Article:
Recently I delivered a sermon in an African-American Baptist Church in Coram, New York. The subject was how, as a by-product, we generally benefit when we love our neighbor. Afterwards, a wonderful woman, an elder pastor who was full of vitality, said to me, "You know, that's how we African Americans have been getting through hard times for two centuries!"

At a recent address to investors and philanthropists on Wall Street, I quote Thoreau: "Goodness is the only investment that never fails."

The Institute for Research on Unlimited Love as follows: The essence of love is to affectively affirm as well as to unselfishly delight in the well-being of others, and to engage in acts of care and service on their behalf; unlimited love extends this love to all others without exception in an enduring and constant way. Widely considered the highest form of virtue, unlimited love is often deemed a Creative Presence underlying and integral to all of reality: participation in unlimited love constitutes the fullest experience of spirituality. Really, is there any better way to try to live our lives? Is there a better way to invest?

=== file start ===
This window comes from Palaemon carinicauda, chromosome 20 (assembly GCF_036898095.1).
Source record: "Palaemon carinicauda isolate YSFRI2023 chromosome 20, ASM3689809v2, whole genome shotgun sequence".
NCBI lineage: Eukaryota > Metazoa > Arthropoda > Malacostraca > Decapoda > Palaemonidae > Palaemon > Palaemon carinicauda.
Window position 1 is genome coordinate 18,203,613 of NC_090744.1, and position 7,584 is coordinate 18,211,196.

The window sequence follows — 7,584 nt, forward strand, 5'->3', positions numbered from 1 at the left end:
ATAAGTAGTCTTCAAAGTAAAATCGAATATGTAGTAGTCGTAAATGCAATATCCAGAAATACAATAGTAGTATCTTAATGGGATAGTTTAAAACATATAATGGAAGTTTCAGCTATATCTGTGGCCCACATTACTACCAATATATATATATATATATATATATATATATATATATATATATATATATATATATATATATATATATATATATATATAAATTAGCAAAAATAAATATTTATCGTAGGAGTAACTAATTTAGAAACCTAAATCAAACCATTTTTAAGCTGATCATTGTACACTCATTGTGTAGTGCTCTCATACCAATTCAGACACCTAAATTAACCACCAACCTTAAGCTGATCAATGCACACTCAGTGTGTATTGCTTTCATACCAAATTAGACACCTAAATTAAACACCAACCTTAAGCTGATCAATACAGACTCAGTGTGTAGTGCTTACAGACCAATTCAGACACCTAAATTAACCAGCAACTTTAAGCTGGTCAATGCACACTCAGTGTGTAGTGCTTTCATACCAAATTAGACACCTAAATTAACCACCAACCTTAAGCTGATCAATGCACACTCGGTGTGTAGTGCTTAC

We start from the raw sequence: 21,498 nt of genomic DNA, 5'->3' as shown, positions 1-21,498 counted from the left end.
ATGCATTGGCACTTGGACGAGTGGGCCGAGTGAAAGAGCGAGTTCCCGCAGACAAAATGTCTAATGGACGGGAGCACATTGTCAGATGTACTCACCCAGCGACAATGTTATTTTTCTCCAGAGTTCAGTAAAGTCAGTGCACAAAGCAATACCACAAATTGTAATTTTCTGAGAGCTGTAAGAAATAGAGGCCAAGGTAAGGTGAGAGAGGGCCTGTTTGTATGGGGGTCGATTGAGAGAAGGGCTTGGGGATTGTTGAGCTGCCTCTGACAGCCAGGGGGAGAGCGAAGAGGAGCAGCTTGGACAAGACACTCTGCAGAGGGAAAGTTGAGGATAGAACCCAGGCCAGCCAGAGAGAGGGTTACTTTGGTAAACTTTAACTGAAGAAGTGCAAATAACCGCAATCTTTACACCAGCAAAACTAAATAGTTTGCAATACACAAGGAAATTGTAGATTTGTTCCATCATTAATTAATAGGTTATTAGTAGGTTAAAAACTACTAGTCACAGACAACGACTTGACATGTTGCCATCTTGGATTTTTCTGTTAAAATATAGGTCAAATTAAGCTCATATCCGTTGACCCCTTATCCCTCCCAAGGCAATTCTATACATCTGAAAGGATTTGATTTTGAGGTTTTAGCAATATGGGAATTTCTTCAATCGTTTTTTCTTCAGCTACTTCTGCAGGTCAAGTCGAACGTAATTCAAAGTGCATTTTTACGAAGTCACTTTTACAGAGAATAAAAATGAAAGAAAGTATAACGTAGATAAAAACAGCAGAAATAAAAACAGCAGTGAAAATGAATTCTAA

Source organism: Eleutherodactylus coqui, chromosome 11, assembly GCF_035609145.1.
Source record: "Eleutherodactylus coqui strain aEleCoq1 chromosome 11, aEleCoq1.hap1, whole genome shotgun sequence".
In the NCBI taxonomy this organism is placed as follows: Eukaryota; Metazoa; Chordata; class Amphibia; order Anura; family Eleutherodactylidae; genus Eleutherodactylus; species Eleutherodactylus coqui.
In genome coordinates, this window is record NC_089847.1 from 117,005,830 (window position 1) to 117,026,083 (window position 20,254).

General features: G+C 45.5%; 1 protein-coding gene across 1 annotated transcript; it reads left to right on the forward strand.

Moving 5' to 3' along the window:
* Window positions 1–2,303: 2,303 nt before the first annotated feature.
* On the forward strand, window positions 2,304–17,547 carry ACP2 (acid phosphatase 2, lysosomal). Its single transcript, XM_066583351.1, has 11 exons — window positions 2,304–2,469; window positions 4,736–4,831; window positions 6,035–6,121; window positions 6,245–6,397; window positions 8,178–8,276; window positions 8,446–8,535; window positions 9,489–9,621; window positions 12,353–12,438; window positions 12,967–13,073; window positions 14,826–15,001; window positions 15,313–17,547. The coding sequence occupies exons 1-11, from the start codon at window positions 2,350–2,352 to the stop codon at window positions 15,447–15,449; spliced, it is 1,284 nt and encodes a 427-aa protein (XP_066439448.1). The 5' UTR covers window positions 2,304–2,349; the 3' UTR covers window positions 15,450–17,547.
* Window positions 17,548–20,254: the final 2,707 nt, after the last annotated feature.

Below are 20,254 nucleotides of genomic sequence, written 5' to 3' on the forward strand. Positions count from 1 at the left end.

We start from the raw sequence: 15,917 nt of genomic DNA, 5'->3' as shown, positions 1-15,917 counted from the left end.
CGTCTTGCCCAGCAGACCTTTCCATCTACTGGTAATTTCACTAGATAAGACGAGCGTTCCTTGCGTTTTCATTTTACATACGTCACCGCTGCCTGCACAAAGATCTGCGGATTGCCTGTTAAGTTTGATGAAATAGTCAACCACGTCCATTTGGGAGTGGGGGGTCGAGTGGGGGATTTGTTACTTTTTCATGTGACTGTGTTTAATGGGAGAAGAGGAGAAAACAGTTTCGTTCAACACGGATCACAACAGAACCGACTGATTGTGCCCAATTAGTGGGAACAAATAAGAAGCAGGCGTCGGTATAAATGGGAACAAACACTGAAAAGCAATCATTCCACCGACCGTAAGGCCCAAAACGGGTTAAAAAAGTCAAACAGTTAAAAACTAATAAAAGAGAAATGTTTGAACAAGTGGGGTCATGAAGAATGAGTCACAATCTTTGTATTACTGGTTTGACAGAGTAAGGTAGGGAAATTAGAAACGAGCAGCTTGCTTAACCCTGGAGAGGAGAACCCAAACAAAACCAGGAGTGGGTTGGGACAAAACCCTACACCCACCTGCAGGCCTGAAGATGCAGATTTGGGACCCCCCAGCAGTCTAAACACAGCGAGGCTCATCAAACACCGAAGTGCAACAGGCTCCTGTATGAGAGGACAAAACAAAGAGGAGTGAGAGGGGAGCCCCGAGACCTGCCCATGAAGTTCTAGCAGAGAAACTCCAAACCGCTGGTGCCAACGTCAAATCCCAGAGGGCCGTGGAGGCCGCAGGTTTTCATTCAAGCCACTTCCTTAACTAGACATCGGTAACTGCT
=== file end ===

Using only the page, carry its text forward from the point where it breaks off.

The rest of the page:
Thanksgiving and the Holiday Season 2011

Responses welcome at Post@StephenGPost.com

 

 

 

Stephen G. Post, Ph.D., is Professor of Preventive Medicine at Stony Brook University, and Director of the Center for Medical Humanities, Compassionate Care, and Bioethics. more...